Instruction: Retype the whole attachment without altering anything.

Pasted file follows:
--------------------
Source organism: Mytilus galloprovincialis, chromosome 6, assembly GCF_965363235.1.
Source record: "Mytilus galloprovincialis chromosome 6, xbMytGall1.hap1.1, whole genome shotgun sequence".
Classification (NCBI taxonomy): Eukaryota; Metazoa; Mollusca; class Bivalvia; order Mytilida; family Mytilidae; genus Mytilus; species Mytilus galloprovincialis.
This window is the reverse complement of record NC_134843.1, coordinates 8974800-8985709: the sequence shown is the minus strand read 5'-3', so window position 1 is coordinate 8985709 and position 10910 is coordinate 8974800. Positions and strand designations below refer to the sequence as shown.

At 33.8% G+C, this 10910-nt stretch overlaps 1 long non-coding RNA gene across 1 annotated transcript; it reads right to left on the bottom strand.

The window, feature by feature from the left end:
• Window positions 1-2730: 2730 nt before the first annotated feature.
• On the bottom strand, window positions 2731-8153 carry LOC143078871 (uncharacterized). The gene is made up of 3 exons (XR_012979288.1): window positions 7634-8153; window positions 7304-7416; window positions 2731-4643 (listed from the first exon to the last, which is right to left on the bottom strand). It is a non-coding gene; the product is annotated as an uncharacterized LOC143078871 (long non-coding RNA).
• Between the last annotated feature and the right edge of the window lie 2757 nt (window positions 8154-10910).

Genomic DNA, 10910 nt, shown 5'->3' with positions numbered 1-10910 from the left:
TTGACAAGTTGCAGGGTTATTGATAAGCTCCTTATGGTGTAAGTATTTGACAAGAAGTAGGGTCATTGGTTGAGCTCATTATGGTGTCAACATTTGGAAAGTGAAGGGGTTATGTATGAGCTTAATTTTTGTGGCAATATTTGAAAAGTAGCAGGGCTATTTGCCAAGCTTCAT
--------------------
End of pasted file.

Source organism: Mytilus galloprovincialis, chromosome 6, assembly GCF_965363235.1.
Source record: "Mytilus galloprovincialis chromosome 6, xbMytGall1.hap1.1, whole genome shotgun sequence".
Classification (NCBI taxonomy): Eukaryota; Metazoa; Mollusca; class Bivalvia; order Mytilida; family Mytilidae; genus Mytilus; species Mytilus galloprovincialis.
This window is the reverse complement of record NC_134843.1, coordinates 8974800-8985709: the sequence shown is the minus strand read 5'-3', so window position 1 is coordinate 8985709 and position 10910 is coordinate 8974800. Positions and strand designations below refer to the sequence as shown.

At 33.8% G+C, this 10910-nt stretch overlaps 1 long non-coding RNA gene across 1 annotated transcript; it reads right to left on the bottom strand.

The window, feature by feature from the left end:
• Window positions 1-2730: 2730 nt before the first annotated feature.
• On the bottom strand, window positions 2731-8153 carry LOC143078871 (uncharacterized). The gene is made up of 3 exons (XR_012979288.1): window positions 7634-8153; window positions 7304-7416; window positions 2731-4643 (listed from the first exon to the last, which is right to left on the bottom strand). It is a non-coding gene; the product is annotated as an uncharacterized LOC143078871 (long non-coding RNA).
• Between the last annotated feature and the right edge of the window lie 2757 nt (window positions 8154-10910).

Genomic DNA, 10910 nt, shown 5'->3' with positions numbered 1-10910 from the left:
TTGACAAGTTGCAGGGTTATTGATAAGCTCCTTATGGTGTAAGTATTTGACAAGAAGTAGGGTCATTGGTTGAGCTCATTATGGTGTCAACATTTGGAAAGTGAAGGGGTTATGTATGAGCTTAATTTTTGTGGCAATATTTGAAAAGTAGCAGGGCTATTTGCCAAGCTTCAT